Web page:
• Doesn’t comprise on the public’s safety:
    meeting our responsibilities through the delivery of regulatory services, as lead Flood Authority, and as the Fire Authority.

  • Is accountable for its actions:
    taking responsibility for the quality of services provided directly or commissioned by us and putting things right when things aren’t good enough.

  • Influences national policy for the benefit of Cumbria:
    progressing work with the government on the delivery of a Devolution Deal for Cumbria, to maximise benefits for the county.

Our priorities

Children

To safeguard children and support families and schools so that all children in Cumbria can grow up in a safe environment, and can fulfil their potential.

We will:
  • Continue to improve our services for vulnerable children and families in line with OFSTED’s recommendations, by delivering the actions in the Council’s Children’s Improvement Plan.
  • As part of our Improvement Plan, work with partners to improve outcomes for Children Looked After and develop the Council’s corporate parenting role.
  • Deliver integrated support services for the most vulnerable families in Cumbria, to reduce risks to children, to improve their health and wellbeing, and to prevent problems from escalating.
  • Support the work of the Cumbria Alliance of System Leaders to deliver continuous school improvement.
  • Work with other organisations through the Children and Young People’s Plan to support all young people growing up in Cumbria to take advantage of the unique opportunities in the county that will come as a result of the significant inward investment taking place.

Communities

To enable communities to help shape their local services, promote health and wellbeing and support those in poverty.

We will:
  • Work with communities and the third sector to enable them to shape, own, or run local services to meet their local needs and promote healthy communities.
  • Provide new public health services that empower people to take control of their own health and wellbeing.
  • Meet our statutory responsibilities for environment and regulatory services by focusing our work where the risks are greatest.
  • Provide an effective Fire and Rescue Service, focusing on vulnerable people and areas of highest risk; and explore with the Police and other partners opportunities for the integration of emergency services.
  • Continue to pay the Living Wage Foundation’s Living Wage to all our employees and encourage other employers to do the same through our procurement processes.

Infrastructure

To provide a safe and well managed highways network, secure infrastructure improvements and support local economic growth.

We will
  • Maintain the highways network to the best possible standard within our available resources.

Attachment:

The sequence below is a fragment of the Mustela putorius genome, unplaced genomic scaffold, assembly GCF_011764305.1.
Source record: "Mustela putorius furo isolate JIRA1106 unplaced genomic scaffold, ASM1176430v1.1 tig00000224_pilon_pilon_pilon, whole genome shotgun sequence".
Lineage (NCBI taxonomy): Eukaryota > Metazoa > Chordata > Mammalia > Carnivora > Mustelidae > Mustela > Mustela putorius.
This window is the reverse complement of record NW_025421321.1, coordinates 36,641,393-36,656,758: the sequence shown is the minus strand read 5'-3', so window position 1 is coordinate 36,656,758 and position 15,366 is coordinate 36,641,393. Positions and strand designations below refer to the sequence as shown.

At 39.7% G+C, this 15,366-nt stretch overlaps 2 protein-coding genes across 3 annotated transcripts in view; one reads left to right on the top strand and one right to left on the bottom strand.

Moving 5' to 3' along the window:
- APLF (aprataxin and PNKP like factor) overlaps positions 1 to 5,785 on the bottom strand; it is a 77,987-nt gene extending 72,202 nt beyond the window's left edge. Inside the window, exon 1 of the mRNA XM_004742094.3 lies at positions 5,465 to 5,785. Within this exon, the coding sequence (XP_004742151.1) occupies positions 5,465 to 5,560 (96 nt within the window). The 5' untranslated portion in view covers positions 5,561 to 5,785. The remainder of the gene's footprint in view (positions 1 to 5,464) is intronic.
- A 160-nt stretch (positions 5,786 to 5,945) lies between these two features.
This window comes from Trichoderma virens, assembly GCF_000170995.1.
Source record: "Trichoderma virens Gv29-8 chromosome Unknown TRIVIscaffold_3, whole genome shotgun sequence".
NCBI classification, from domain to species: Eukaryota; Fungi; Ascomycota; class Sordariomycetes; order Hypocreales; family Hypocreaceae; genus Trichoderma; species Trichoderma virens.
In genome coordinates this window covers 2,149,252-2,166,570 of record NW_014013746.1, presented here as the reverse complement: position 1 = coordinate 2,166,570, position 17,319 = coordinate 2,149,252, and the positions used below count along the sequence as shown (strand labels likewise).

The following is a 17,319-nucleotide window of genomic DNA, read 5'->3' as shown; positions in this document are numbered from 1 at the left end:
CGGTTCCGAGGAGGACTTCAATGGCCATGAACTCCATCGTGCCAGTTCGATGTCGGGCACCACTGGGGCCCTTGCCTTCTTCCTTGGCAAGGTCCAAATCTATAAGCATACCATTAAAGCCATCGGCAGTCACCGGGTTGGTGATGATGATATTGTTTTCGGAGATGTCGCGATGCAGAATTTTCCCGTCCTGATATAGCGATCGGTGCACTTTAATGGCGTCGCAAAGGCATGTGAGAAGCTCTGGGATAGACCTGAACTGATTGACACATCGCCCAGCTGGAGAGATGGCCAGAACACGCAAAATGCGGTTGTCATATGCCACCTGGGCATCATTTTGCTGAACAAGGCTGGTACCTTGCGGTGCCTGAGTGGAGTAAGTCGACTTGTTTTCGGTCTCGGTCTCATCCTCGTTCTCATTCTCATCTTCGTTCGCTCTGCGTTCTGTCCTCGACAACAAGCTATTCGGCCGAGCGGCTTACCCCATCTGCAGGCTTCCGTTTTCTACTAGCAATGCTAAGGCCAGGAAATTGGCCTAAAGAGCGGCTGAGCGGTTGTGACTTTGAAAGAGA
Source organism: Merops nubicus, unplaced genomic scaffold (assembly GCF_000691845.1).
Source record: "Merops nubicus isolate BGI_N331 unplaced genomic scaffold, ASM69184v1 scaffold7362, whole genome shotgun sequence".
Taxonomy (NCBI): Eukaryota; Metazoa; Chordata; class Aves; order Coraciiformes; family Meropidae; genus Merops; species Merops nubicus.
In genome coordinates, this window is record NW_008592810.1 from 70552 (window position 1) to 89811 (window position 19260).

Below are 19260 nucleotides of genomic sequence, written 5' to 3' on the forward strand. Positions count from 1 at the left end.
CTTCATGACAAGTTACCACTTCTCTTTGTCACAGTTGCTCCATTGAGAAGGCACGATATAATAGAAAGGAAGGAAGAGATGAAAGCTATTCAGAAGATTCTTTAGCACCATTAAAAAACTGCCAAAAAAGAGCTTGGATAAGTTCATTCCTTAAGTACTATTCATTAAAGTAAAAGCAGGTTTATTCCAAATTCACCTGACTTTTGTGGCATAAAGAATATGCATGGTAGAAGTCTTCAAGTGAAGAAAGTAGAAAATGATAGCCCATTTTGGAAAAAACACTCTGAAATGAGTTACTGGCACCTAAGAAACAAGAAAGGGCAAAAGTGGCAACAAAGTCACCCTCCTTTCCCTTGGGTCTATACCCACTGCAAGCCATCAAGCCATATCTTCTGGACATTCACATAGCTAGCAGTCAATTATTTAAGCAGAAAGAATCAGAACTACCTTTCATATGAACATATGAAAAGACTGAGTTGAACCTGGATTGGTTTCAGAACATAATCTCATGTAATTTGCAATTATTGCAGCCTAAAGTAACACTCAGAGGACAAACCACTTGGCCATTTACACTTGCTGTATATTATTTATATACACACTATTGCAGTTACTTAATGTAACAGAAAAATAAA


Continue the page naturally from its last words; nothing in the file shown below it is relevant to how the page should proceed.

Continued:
• Lead flood recovery work to support communities to return to normal as soon as possible through working with government and other agencies to secure the required resources to replace and repair the county’s infrastructure where it has been lost or damaged, and promote solutions which will be more resilient in the future where possible.
  • Seek additional investment in our highways and transport infrastructure.
  • Work with communities and the Third Sector to develop and deliver local transport solutions.
  • Support the work of the Cumbria LEP to secure funding, implement initiatives and take action to lead to more, better paid jobs in the county and sustainable growth.
  • Commit to socially responsible commissioning and procurement activities and leading by example, invite contracted suppliers, the wider business community, other public sector bodies, and third sector organisations, to make the same commitment.

Efficiency

To be a modern and efficient council.

We will:
  • Use technology to improve Council services for all our customers and reduce costs throug
  • Support the development of the Council’s workforce to ensure it has the right skills, competencies and behaviours to drive the Council’s transformation.
  • Deliver our Climate Local commitments, work on joint initiatives to deal with waste as efficiently as possible, and promote waste minimisation.
  • Regularly review all council services and property to ensure they remain fit for purpose and affordable.

Key strategies and plans

A small number of key strategies and plans will provide the framework for the transformation the council needs to implement over the coming years, alongside this Council Plan. These include:

  • The Medium Term Financial Plan
    - which sets out how we intend to align our priorities with our resources to deliver outcomes for the people of Cumbria for the next three financial years2016/17-2018/19.

  • The Workforce Plan
    - which sets out how we will ensure we have staff with the right skills, competencies and behaviours in the right places whilst also further reducing the council’sworkforce.

  • The Asset Management Strategy
    - which explains the council’s approach to rationalising and managing its assets.

  • The Digital Strategy
    - which explains how the Council will use digital technology to improve services for customers and achieve significant savings.